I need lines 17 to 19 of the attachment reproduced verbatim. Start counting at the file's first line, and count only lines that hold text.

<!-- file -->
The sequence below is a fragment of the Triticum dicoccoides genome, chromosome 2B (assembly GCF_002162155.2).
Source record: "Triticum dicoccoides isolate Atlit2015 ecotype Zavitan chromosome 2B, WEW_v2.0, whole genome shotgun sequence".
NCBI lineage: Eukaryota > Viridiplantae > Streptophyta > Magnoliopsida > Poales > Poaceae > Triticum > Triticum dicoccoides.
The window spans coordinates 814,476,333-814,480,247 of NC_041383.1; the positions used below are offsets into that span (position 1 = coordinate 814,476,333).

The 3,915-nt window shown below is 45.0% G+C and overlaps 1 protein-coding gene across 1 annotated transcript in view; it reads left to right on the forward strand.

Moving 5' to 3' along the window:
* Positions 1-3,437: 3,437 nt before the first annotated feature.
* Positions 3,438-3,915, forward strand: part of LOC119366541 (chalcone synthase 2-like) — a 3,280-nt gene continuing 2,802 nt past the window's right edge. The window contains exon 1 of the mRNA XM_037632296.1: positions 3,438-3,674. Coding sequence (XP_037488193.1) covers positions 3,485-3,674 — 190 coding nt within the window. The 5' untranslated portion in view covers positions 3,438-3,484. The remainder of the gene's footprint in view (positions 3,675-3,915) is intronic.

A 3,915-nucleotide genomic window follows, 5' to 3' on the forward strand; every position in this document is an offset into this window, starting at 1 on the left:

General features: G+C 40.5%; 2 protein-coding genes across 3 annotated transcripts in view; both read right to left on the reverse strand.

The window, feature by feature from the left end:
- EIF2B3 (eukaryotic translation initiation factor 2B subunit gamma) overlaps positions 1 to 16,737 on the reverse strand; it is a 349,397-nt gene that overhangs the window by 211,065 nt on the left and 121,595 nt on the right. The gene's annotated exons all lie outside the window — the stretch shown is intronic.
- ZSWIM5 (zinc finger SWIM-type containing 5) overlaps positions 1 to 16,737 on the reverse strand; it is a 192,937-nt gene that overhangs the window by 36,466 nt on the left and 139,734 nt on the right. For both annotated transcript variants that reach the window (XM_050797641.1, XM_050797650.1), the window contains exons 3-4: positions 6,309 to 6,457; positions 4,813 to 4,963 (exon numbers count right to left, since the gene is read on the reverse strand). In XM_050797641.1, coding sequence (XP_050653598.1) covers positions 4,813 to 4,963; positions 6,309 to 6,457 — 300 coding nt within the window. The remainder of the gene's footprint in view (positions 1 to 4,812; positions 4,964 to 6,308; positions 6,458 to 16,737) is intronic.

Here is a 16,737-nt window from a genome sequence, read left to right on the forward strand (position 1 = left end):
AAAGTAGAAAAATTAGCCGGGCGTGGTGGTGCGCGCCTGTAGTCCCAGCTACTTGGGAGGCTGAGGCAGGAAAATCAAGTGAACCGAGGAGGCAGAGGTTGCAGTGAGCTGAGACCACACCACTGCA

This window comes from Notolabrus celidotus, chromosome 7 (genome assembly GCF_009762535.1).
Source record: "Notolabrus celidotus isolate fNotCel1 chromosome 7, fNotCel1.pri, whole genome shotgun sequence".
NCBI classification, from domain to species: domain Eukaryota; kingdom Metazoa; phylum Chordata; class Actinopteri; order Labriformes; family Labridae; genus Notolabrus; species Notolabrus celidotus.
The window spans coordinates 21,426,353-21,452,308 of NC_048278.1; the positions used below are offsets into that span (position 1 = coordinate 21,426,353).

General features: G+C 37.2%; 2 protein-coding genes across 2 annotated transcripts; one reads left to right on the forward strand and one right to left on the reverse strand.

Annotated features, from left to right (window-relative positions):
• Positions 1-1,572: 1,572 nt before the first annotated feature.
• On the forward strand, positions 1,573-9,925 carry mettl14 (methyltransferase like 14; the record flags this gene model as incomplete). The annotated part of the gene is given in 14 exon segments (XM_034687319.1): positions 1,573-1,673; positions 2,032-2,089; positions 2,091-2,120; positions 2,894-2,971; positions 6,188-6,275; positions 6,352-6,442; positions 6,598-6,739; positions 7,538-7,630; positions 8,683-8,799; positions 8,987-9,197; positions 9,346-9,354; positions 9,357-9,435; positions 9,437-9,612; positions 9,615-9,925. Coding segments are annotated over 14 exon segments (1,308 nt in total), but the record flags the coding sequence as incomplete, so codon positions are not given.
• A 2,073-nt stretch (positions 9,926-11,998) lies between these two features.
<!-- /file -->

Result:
Source record: "Notolabrus celidotus isolate fNotCel1 chromosome 7, fNotCel1.pri, whole genome shotgun sequence".
NCBI classification, from domain to species: domain Eukaryota; kingdom Metazoa; phylum Chordata; class Actinopteri; order Labriformes; family Labridae; genus Notolabrus; species Notolabrus celidotus.
The window spans coordinates 21,426,353-21,452,308 of NC_048278.1; the positions used below are offsets into that span (position 1 = coordinate 21,426,353).